ONE of the greatest benefits to agriculture that agtech brings, aside from its innovative solutions, is new talent.
People from all walks of life, with usually no previous exposure to farming, are brought in to solve old, new and future problems. They bring fresh eyes, unbiased thinking and of course a tonne of knowledge from another sector, commonly software or hardware, but it spreads as far as aviation, engineering and biotechnology.
However, the biggest problem we have in ag-innovation is getting these fresh-eyed, enthusiastic entrepreneurs to understand, and better yet, experience the problems farmers face on the land, or in the supply chain. After all, how can you solve a problem you don’t know exists?
There have been some great efforts to date to address this opportunity including last weekend’s ‘Agtech X Fintech Hackathon’ in Melbourne.
Firstly what’s a hackathon? Well, as farmers, we all know how to hack; Hacking at problems to come up with better solutions, all whilst juggling time, money and material constraints. A hackathon is a startup-creating marathon; an event lasting from a few hours to a few days, where teams battle to create legitimate businesses from scratch.
Usually hardware and software gurus are presented with specific problems and then choose one to spend the next 48 hours solving by building a startup that assesses market share, competitors and market opportunities. It’s entrepreneurship on steroids, packed into an intense weekend.
Secondly, what’s Fintech? Financial technology, most of us use it every day without even knowing. Fintech is arguably the most popular tech ecosystem in Australia.
The result of these hackathons? A group of highly experienced, passionate people creating businesses that address real industry problems in a short space of time, living off pizza, coffee and sleep deprivation. Yes they do this for fun. Because maybe, just maybe, one day, you’ll pay good money for their creation.
SproutX (Australia’s first agtech accelerator program) and Stone & Chalk (Australia’s largest financial technology innovation hub) joined forces over the weekend for a hackathon focused on solving agri-fintech problems put forward by companies such as Ruralco and Findex/Crowe Horwath.
The hackathon stimulated tech innovation that could provide real-life solutions for farmers, while participants got the opportunity to generate a potential new commercial digital product.
SproutX Accelerator Director Andrew Lai says “Technologists in capital cities are very keen to work on agtech, but don’t know how to find a problem to work on. On the flipside, we sometimes encounter farmers or other folk who are seeking technology solutions. Hackathons are a great way of putting these people together in a room to create something special.”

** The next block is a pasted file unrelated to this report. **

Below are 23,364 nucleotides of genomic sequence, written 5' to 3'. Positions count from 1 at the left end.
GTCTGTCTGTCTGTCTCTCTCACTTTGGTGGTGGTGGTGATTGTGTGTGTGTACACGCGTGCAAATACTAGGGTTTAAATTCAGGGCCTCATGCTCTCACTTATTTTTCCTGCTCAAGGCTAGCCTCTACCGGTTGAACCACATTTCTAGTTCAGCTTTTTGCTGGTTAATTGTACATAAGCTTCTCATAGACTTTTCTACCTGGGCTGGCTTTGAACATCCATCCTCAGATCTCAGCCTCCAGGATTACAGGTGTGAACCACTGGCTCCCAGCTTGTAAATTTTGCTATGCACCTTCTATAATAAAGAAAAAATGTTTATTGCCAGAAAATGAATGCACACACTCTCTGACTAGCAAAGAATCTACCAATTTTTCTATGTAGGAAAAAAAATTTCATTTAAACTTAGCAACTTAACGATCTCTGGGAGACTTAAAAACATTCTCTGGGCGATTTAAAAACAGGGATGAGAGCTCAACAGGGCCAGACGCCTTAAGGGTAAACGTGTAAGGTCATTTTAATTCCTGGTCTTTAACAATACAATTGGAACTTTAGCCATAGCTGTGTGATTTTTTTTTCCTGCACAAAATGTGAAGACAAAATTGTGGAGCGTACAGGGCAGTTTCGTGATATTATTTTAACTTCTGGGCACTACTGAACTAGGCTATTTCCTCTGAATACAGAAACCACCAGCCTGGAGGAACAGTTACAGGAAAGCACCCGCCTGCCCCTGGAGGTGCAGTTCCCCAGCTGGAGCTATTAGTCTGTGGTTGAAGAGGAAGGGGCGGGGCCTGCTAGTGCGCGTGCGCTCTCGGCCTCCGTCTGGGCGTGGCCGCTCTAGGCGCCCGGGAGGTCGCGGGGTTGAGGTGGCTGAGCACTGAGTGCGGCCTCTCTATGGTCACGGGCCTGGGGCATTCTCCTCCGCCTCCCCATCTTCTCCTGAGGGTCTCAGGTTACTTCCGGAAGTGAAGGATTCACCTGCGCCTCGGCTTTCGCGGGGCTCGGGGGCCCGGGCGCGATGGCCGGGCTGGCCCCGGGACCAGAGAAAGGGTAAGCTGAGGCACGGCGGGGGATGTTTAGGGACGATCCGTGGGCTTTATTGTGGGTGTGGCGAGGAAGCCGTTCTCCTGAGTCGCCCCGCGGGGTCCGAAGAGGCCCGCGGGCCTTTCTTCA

So what happens when you do? Well, take a look below at the top three Melbourne hackathon teams that came up with some impressive ideas in under 48 hours.
Solution: A browser based simulator, customised to the farmer’s farm/paddocks. Like FarmVille but with educational and practical outcomes derived from accurate scenario planning. For example; What happens to production, and the financial position if new land is purchased?
Solution: Quick and insightful agribusiness assessment app with data integration. A single numerical score for a farmer to know the health of their farming business at any one time. Features of the platform include:
Solution: Real-time valuation of livestock assets on-farm with current commodity marketplace prices, assisting both the farmer and financial institutions with lending and asset management.
Other teams focused on succession planning, outback aquaculture on infertile salty land, and an employment platform for backpackers.
Sam Trethewey is from a farming family and has worked across Australia and overseas on most major commodities including beef, wool, lamb and cropping. He co-founded SproutX, Australia’s first and largest agtech accelerator and investment fund where he spent nearly three years developing an ecosystem of support for agtech startups. He has been a regular commentator on agriculture through print, radio and online and has recently started his own food production company whilst also working as Head of Brand for Redhanded, a rural and regional communications specialist.
Questions? If you’ve got an agtech topic you’d like Sam to tackle, please email [email protected]